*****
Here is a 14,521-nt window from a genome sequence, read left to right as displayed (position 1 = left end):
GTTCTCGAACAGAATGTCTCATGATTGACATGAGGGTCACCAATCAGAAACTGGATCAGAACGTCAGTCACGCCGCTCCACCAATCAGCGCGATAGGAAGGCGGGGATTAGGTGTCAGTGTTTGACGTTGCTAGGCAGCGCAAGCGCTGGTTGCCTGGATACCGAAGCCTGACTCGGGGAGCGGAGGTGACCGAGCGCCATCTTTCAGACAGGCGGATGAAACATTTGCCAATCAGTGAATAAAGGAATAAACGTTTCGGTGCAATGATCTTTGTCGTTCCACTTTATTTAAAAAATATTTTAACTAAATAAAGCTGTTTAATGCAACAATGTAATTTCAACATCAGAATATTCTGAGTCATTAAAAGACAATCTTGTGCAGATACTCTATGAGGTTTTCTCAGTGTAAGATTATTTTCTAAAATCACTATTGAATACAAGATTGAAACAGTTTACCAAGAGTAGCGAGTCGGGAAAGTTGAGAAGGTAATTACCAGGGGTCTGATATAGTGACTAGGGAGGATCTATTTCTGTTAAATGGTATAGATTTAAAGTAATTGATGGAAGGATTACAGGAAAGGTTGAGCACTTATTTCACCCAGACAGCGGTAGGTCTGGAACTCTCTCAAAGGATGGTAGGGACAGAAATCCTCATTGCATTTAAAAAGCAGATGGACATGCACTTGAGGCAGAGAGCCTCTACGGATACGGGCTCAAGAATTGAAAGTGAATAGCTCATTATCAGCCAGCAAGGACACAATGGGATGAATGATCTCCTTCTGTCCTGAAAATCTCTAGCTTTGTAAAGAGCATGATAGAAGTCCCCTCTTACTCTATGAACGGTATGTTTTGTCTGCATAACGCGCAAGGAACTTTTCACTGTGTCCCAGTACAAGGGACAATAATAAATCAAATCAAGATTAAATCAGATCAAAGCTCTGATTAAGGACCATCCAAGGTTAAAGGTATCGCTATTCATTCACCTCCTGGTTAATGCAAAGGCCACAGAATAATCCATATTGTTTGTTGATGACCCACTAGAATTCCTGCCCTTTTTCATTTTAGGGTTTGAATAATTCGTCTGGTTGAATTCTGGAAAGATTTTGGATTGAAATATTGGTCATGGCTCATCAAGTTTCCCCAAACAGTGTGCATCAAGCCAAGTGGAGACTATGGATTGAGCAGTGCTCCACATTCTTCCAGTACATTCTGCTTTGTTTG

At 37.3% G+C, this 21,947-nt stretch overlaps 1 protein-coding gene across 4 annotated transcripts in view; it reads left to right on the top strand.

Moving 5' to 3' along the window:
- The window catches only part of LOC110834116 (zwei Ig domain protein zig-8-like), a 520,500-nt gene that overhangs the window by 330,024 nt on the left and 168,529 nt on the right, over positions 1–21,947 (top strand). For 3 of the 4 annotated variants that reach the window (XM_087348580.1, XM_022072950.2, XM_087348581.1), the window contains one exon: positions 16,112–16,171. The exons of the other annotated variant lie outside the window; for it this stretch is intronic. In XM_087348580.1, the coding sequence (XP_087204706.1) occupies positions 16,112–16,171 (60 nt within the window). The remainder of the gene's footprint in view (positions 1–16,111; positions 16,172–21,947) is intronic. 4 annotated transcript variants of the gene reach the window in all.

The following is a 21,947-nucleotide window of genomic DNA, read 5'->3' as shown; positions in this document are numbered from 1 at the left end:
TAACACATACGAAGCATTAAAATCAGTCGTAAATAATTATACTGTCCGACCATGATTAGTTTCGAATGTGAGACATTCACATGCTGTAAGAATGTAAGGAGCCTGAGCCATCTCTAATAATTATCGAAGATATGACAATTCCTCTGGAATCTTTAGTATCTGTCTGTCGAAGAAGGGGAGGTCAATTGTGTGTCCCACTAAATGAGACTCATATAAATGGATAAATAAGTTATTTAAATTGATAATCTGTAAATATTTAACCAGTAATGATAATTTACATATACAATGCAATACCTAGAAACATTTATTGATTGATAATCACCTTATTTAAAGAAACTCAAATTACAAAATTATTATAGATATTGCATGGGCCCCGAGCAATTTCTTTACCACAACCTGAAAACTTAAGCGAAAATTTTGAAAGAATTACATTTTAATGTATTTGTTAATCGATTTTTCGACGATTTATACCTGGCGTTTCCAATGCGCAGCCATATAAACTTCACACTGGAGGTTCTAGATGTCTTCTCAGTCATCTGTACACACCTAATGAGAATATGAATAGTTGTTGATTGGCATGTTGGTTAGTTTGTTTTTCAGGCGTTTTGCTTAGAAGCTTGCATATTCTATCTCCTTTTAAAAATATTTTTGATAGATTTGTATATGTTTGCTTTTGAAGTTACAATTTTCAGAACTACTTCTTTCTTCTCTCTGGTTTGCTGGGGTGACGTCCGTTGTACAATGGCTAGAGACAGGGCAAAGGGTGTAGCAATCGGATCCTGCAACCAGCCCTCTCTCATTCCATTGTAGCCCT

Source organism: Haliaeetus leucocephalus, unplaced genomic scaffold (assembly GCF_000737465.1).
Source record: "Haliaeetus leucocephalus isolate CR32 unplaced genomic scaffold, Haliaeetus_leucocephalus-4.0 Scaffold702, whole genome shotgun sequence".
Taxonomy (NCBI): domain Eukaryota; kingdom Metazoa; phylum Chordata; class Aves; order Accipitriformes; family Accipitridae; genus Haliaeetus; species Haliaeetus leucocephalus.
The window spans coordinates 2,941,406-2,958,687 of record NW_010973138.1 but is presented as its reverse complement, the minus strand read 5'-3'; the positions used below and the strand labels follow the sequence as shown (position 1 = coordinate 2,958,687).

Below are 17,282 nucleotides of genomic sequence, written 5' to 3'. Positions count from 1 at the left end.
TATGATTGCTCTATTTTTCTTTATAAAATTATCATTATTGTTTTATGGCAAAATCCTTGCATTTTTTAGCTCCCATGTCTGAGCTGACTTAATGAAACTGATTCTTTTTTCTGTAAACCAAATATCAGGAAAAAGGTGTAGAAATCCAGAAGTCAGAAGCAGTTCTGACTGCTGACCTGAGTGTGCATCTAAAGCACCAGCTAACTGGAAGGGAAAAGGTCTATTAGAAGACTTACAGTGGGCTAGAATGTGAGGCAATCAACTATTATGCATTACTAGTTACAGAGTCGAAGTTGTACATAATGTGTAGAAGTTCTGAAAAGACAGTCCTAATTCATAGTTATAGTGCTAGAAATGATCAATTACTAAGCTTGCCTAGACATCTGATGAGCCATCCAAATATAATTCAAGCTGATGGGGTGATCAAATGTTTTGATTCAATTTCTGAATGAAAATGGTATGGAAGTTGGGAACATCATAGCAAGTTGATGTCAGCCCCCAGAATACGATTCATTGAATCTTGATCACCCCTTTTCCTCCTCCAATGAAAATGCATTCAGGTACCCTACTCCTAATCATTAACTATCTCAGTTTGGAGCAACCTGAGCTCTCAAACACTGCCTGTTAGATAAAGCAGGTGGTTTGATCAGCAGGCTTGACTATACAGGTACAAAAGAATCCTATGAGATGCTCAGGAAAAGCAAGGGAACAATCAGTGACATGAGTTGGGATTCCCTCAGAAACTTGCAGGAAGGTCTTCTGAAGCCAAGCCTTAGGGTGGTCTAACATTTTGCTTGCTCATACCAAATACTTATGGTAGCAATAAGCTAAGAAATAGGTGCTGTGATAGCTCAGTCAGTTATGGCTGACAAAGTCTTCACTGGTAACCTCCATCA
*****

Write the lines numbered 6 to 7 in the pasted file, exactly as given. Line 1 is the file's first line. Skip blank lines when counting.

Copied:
The following is a 21,947-nucleotide window of genomic DNA, read 5'->3' as shown; positions in this document are numbered from 1 at the left end:
TAACACATACGAAGCATTAAAATCAGTCGTAAATAATTATACTGTCCGACCATGATTAGTTTCGAATGTGAGACATTCACATGCTGTAAGAATGTAAGGAGCCTGAGCCATCTCTAATAATTATCGAAGATATGACAATTCCTCTGGAATCTTTAGTATCTGTCTGTCGAAGAAGGGGAGGTCAATTGTGTGTCCCACTAAATGAGACTCATATAAATGGATAAATAAGTTATTTAAATTGATAATCTGTAAATATTTAACCAGTAATGATAATTTACATATACAATGCAATACCTAGAAACATTTATTGATTGATAATCACCTTATTTAAAGAAACTCAAATTACAAAATTATTATAGATATTGCATGGGCCCCGAGCAATTTCTTTACCACAACCTGAAAACTTAAGCGAAAATTTTGAAAGAATTACATTTTAATGTATTTGTTAATCGATTTTTCGACGATTTATACCTGGCGTTTCCAATGCGCAGCCATATAAACTTCACACTGGAGGTTCTAGATGTCTTCTCAGTCATCTGTACACACCTAATGAGAATATGAATAGTTGTTGATTGGCATGTTGGTTAGTTTGTTTTTCAGGCGTTTTGCTTAGAAGCTTGCATATTCTATCTCCTTTTAAAAATATTTTTGATAGATTTGTATATGTTTGCTTTTGAAGTTACAATTTTCAGAACTACTTCTTTCTTCTCTCTGGTTTGCTGGGGTGACGTCCGTTGTACAATGGCTAGAGACAGGGCAAAGGGTGTAGCAATCGGATCCTGCAACCAGCCCTCTCTCATTCCATTGTAGCCCT